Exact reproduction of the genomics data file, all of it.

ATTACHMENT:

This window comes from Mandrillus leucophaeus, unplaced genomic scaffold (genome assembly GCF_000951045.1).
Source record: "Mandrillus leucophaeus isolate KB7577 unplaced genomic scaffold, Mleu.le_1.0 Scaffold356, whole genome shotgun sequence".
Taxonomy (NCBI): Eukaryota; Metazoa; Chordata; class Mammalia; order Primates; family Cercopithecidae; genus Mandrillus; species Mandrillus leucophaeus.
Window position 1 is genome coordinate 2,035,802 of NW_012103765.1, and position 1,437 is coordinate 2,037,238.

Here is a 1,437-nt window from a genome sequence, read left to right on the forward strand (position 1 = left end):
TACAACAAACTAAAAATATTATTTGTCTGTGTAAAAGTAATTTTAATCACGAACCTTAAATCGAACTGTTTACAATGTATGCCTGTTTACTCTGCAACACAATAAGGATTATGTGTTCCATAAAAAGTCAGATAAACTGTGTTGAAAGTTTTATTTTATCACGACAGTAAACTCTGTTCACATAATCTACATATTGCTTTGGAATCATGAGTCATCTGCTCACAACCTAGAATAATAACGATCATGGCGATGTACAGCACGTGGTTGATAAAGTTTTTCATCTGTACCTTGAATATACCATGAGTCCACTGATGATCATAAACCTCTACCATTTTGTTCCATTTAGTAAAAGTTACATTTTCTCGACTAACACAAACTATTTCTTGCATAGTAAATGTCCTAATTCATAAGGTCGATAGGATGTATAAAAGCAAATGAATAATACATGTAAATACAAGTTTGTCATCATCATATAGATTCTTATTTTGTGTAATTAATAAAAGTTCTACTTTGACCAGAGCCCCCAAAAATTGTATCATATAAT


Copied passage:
This window comes from Mandrillus leucophaeus, unplaced genomic scaffold (genome assembly GCF_000951045.1).
Source record: "Mandrillus leucophaeus isolate KB7577 unplaced genomic scaffold, Mleu.le_1.0 Scaffold356, whole genome shotgun sequence".
Taxonomy (NCBI): Eukaryota; Metazoa; Chordata; class Mammalia; order Primates; family Cercopithecidae; genus Mandrillus; species Mandrillus leucophaeus.
Window position 1 is genome coordinate 2,035,802 of NW_012103765.1, and position 1,437 is coordinate 2,037,238.

Here is a 1,437-nt window from a genome sequence, read left to right on the forward strand (position 1 = left end):
TACAACAAACTAAAAATATTATTTGTCTGTGTAAAAGTAATTTTAATCACGAACCTTAAATCGAACTGTTTACAATGTATGCCTGTTTACTCTGCAACACAATAAGGATTATGTGTTCCATAAAAAGTCAGATAAACTGTGTTGAAAGTTTTATTTTATCACGACAGTAAACTCTGTTCACATAATCTACATATTGCTTTGGAATCATGAGTCATCTGCTCACAACCTAGAATAATAACGATCATGGCGATGTACAGCACGTGGTTGATAAAGTTTTTCATCTGTACCTTGAATATACCATGAGTCCACTGATGATCATAAACCTCTACCATTTTGTTCCATTTAGTAAAAGTTACATTTTCTCGACTAACACAAACTATTTCTTGCATAGTAAATGTCCTAATTCATAAGGTCGATAGGATGTATAAAAGCAAATGAATAATACATGTAAATACAAGTTTGTCATCATCATATAGATTCTTATTTTGTGTAATTAATAAAAGTTCTACTTTGACCAGAGCCCCCAAAAATTGTATCATATAAT